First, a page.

[Movie Review] BLACK WATER: ABYSS
Courtesy of Screen Media
I ask you, is there anything that says “Summer” like a good creature feature? Creature features are the beach reads of the film world. Simple, exciting, and perfect for idle consumption on a hot summer day. As far as summer creature features go, BLACK WATER: ABYSS is as good as it gets. A perfect example of its genre wrapped up in a simple, easily digestible watch.

BLACK WATER: ABYSS is directed by Andrew Traucki (The Reef) and is a follow-up to his 2007 crocodile horror Black Water. Black Water was loosely based on the real-life encounter of a saltwater crocodile attacking three tourists, enjoying a day trip in Australia’s Northern Territory, killing one, and stalking two survivors hiding in a tree. Black Water became an underground genre favorite, following its release.

In BLACK WATER: ABYSS, a group of friends explore a remote and partially submerged cave system deep in the forests of Northern Australia. When a tropical storm hits and causes floodwaters to rise in the cavern system, the group is trapped beneath the surface… in the territory of aggressive crocodiles. The film stars Jessica McNamee (The Meg), Luke Mitchell (“Agents of S.H.I.E.L.D.”), Amali Golden, Benjamin Hoetjes, and Anthony J. Sharpe.

As I mentioned at the outset, BLACK WATER: ABYSS is a textbook example of the creature feature subgenre. It hits all the right notes and delivers the familiar beats that devoted fans know and love. It has got the core group of semi-horny youths. It has exciting jump scares and a fantastic monster to rally behind. BLACK WATER: ABYSS is not pretentious, nor particularly innovative but is rooted in its identity and content to be the best crocodile feature it can be.

2020, for better or for worse, has delivered a lot of slow-burn horror. An effective trend, but exhausting. BLACK WATER: ABYSS instantly hits a refreshing note by not dragging out the terror. The film starts on an energetic note and introduces its killer crocs right off the bat. It knows what we’re all here for! The film shares a producer with the shark horror 47 Meters Down and a touch of that influence can be seen onscreen. There are some truly fantastic shots of the crocs that are compelling enough to really stick in the mind. Well done.

BLACK WATER: ABYSS has its flaws, despite being a ton of fun. The film has a few inconsistencies that become frustrating to the viewer as the story continues. Starting out, the film is appealing because it’s grounded in a certain level of realism. Instead of taking a freakish, monstrous approach to its killer crocs, the film recognizes crocodiles as the living dinosaurs that they are, not in need of enhancement. This gives the entire film credibility, anchoring it in a realistic and, therefore, more terrifying horror.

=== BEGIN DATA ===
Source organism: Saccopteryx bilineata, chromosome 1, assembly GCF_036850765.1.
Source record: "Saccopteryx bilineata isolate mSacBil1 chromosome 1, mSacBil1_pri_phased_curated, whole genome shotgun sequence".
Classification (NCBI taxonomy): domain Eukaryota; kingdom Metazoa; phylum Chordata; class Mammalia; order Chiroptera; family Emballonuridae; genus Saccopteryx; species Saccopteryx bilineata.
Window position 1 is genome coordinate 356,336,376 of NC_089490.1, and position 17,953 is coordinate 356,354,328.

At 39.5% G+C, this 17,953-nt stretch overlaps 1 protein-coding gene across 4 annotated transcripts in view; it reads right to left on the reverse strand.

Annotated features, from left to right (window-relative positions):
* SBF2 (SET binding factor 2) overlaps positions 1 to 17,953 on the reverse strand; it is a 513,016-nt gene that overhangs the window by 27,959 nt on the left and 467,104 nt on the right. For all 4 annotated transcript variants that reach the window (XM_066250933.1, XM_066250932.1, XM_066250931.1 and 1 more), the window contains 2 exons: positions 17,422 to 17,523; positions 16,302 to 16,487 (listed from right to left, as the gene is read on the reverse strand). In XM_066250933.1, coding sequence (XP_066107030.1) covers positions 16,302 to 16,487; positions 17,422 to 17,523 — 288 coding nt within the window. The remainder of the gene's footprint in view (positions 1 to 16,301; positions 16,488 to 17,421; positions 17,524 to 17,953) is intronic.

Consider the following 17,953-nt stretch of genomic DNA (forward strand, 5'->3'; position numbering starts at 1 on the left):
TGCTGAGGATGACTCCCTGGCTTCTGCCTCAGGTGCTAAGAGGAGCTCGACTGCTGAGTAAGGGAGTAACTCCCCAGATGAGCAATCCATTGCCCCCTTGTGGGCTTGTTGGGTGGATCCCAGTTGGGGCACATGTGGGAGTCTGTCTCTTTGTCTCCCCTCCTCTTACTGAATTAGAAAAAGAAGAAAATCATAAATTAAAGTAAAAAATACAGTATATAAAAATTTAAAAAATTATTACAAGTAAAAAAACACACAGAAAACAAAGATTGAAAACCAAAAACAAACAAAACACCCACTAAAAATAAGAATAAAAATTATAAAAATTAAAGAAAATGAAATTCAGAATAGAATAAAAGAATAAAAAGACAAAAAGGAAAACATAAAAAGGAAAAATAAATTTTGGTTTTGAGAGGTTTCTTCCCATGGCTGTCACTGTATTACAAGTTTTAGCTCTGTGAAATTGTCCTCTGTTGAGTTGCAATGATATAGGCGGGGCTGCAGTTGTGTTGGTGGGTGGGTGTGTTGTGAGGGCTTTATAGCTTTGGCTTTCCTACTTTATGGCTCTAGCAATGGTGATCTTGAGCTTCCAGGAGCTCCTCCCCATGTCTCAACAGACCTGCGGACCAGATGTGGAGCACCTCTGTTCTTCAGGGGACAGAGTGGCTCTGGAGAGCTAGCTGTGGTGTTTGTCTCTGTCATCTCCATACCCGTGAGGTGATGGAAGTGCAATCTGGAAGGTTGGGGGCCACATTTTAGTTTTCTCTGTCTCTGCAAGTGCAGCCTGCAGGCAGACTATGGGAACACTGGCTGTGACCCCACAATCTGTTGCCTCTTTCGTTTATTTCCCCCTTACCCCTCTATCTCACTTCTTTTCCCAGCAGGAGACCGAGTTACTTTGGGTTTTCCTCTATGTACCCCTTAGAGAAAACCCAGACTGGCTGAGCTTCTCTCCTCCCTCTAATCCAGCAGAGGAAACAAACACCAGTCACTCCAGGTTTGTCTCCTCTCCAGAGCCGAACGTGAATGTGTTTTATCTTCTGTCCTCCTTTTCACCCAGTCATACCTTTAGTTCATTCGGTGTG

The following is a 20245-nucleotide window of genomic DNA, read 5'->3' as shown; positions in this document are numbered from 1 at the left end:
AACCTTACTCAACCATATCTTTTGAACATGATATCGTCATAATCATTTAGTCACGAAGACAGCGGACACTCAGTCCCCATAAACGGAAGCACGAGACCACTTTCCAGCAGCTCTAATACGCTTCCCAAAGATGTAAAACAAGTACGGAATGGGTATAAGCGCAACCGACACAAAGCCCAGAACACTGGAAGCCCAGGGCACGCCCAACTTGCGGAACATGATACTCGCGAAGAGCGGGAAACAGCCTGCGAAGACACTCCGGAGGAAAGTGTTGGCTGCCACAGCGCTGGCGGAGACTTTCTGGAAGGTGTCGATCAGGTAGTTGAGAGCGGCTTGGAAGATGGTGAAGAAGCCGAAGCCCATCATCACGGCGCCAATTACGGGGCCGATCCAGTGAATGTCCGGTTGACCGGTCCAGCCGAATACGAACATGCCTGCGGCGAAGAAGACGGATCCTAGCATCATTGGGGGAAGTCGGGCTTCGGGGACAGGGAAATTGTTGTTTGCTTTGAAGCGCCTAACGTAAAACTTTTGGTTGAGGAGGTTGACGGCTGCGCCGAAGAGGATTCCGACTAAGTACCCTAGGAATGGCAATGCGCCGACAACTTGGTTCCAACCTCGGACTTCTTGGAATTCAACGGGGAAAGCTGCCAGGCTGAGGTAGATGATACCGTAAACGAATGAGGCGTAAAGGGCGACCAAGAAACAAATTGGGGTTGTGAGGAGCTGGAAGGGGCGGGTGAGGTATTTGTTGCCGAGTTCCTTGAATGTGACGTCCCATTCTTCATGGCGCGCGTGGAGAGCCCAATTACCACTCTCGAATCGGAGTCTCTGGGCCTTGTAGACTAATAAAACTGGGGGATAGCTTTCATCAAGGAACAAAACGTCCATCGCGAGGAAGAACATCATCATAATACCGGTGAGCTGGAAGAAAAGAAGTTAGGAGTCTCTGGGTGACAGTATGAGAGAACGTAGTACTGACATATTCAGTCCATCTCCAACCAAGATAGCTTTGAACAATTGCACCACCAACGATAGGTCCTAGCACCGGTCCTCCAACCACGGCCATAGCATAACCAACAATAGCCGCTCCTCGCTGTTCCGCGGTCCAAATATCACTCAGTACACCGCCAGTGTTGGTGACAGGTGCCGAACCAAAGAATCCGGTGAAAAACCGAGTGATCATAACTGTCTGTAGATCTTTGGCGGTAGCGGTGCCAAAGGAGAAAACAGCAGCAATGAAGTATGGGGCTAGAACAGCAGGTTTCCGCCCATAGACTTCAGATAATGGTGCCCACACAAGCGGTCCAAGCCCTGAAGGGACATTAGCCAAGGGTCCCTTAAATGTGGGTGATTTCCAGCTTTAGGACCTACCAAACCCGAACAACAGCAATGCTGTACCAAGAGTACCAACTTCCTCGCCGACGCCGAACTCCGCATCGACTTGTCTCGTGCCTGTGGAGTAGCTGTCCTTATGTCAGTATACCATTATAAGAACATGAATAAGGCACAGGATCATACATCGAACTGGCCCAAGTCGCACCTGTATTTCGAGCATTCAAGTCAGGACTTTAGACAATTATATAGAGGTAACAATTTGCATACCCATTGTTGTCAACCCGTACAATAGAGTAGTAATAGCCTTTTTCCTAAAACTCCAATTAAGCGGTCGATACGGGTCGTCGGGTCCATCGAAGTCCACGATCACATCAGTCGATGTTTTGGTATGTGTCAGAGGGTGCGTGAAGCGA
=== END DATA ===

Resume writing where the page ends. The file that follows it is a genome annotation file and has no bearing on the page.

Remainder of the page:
As the film progresses, it appears that BLACK WATER: ABYSS loses some of its confidence in presenting the crocodiles. At one point, it seems that Jurassic Park rules apply: just as the T-Rex can only see movement, the crocodiles of BLACK WATER: ABYSS are only drawn to splashing. At other moments, the crocodiles come out of nowhere despite the efforts of the group. Sometimes, safety is as simple as getting out of the water and sometimes the crocodile jumps out to grab its victim anyway. The rules of the film keep changing and it muddies some of the tension building that is established early on.

Beyond “croc mechanics” the film stays true to its course, minus the introduction of some third-act personal dramas that create an unnecessary distraction. All of that being said, these flaws are not to the detriment of the film so much as blemishes on an otherwise perfect crocodile film.

BLACK WATER: ABYSS is an absolute blast! It delivers on exactly what genre fans want and serves up croc horror with a toothy grin. A ton of fun for the summer and highly recommended by this creature feature freak!

BLACK WATER: ABYSS is in select theaters and On Demand on August 7, 2020!

Caitlin Kennedy
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Caitlin is a sweater enthusiast, film critic, and lean, mean writing machine based in Austin, TX. Her love of film began with being shown Rosemary’s Baby at a particularly impressionable age and she’s been hooked ever since. She loves a good bourbon and hates people who talk in movies. Caitlin has been writing since 2014 and you can find her work on Film Inquiry, The Financial Diet, Shuffle Online, and many others.
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